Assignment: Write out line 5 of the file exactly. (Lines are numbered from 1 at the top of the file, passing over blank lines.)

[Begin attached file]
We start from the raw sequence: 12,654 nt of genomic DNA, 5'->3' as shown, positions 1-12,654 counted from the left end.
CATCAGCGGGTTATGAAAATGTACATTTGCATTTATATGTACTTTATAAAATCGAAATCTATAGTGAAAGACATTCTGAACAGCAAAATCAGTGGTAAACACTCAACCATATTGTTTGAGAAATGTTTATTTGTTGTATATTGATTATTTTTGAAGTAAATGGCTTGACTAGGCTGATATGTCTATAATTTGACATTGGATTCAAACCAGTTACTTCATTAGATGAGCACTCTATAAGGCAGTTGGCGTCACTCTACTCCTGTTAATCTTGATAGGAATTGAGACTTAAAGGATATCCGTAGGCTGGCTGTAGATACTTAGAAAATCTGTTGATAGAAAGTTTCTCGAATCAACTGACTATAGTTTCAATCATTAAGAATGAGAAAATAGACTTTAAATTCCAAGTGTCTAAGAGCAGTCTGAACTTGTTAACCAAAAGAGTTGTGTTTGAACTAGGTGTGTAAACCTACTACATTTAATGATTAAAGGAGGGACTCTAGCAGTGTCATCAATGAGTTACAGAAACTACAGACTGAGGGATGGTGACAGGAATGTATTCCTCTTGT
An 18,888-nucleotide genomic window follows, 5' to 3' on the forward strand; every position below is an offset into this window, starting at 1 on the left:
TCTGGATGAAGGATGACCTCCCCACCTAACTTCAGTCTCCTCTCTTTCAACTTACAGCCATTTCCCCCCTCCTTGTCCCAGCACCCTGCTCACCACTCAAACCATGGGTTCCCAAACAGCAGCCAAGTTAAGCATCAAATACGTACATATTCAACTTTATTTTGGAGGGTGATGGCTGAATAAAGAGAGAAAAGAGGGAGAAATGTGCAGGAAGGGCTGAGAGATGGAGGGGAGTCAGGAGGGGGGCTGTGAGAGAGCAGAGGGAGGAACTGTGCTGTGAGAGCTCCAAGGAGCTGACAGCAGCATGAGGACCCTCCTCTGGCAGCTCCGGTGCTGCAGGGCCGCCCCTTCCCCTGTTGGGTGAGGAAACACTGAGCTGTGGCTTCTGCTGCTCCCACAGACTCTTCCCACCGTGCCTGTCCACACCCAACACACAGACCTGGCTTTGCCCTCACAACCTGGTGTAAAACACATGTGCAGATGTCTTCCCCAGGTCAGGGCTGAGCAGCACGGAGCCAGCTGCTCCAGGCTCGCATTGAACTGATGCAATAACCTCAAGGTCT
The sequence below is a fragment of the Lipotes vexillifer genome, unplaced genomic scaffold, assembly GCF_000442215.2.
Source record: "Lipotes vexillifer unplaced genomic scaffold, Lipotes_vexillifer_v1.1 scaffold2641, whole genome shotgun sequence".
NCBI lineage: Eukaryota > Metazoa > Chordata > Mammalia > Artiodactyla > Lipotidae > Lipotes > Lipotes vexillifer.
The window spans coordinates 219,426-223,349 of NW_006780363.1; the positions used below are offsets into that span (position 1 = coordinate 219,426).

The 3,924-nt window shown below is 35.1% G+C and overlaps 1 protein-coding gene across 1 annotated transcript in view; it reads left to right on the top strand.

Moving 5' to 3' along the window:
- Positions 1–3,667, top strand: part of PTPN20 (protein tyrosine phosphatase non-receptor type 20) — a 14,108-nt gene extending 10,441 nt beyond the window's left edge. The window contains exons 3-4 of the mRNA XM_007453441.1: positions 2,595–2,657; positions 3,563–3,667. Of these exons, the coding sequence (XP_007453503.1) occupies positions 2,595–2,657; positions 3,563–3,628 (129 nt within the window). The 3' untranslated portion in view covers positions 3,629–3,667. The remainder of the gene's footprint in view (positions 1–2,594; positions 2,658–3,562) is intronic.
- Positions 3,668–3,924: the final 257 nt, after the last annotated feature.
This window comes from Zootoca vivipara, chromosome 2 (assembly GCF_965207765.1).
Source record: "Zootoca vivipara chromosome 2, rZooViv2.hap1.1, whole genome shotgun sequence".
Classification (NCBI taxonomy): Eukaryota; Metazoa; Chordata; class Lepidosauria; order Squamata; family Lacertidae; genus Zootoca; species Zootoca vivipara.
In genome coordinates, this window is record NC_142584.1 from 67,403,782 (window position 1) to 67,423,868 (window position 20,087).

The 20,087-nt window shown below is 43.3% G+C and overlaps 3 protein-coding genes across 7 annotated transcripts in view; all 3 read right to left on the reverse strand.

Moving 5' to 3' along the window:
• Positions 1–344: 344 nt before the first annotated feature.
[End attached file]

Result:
The sequence below is a fragment of the Lipotes vexillifer genome, unplaced genomic scaffold, assembly GCF_000442215.2.